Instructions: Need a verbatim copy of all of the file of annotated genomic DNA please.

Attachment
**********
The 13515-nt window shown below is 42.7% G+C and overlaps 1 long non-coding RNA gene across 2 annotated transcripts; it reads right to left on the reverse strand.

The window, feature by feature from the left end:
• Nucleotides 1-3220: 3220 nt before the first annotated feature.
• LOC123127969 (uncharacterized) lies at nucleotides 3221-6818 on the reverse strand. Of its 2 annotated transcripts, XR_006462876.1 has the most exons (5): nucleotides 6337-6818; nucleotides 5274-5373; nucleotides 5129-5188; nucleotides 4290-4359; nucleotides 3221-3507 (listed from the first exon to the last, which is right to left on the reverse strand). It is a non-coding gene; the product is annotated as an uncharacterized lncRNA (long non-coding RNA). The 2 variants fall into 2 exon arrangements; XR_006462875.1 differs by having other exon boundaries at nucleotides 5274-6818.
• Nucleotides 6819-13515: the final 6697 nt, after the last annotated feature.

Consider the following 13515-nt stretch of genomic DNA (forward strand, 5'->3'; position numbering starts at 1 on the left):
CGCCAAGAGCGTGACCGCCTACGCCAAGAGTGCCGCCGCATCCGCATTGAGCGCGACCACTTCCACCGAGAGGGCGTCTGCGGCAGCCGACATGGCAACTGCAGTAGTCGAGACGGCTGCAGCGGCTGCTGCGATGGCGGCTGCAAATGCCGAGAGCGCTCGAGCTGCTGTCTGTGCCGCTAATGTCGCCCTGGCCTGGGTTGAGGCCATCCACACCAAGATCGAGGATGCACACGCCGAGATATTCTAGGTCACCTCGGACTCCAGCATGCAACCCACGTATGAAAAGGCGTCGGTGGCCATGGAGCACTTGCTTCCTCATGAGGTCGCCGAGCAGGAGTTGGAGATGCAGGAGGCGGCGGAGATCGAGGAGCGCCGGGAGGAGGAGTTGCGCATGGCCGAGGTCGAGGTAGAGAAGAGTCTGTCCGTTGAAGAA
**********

The 13515-nt window shown below is 42.7% G+C and overlaps 1 long non-coding RNA gene across 2 annotated transcripts; it reads right to left on the reverse strand.

The window, feature by feature from the left end:
• Nucleotides 1-3220: 3220 nt before the first annotated feature.
• LOC123127969 (uncharacterized) lies at nucleotides 3221-6818 on the reverse strand. Of its 2 annotated transcripts, XR_006462876.1 has the most exons (5): nucleotides 6337-6818; nucleotides 5274-5373; nucleotides 5129-5188; nucleotides 4290-4359; nucleotides 3221-3507 (listed from the first exon to the last, which is right to left on the reverse strand). It is a non-coding gene; the product is annotated as an uncharacterized lncRNA (long non-coding RNA). The 2 variants fall into 2 exon arrangements; XR_006462875.1 differs by having other exon boundaries at nucleotides 5274-6818.
• Nucleotides 6819-13515: the final 6697 nt, after the last annotated feature.

Consider the following 13515-nt stretch of genomic DNA (forward strand, 5'->3'; position numbering starts at 1 on the left):
CGCCAAGAGCGTGACCGCCTACGCCAAGAGTGCCGCCGCATCCGCATTGAGCGCGACCACTTCCACCGAGAGGGCGTCTGCGGCAGCCGACATGGCAACTGCAGTAGTCGAGACGGCTGCAGCGGCTGCTGCGATGGCGGCTGCAAATGCCGAGAGCGCTCGAGCTGCTGTCTGTGCCGCTAATGTCGCCCTGGCCTGGGTTGAGGCCATCCACACCAAGATCGAGGATGCACACGCCGAGATATTCTAGGTCACCTCGGACTCCAGCATGCAACCCACGTATGAAAAGGCGTCGGTGGCCATGGAGCACTTGCTTCCTCATGAGGTCGCCGAGCAGGAGTTGGAGATGCAGGAGGCGGCGGAGATCGAGGAGCGCCGGGAGGAGGAGTTGCGCATGGCCGAGGTCGAGGTAGAGAAGAGTCTGTCCGTTGAAGAA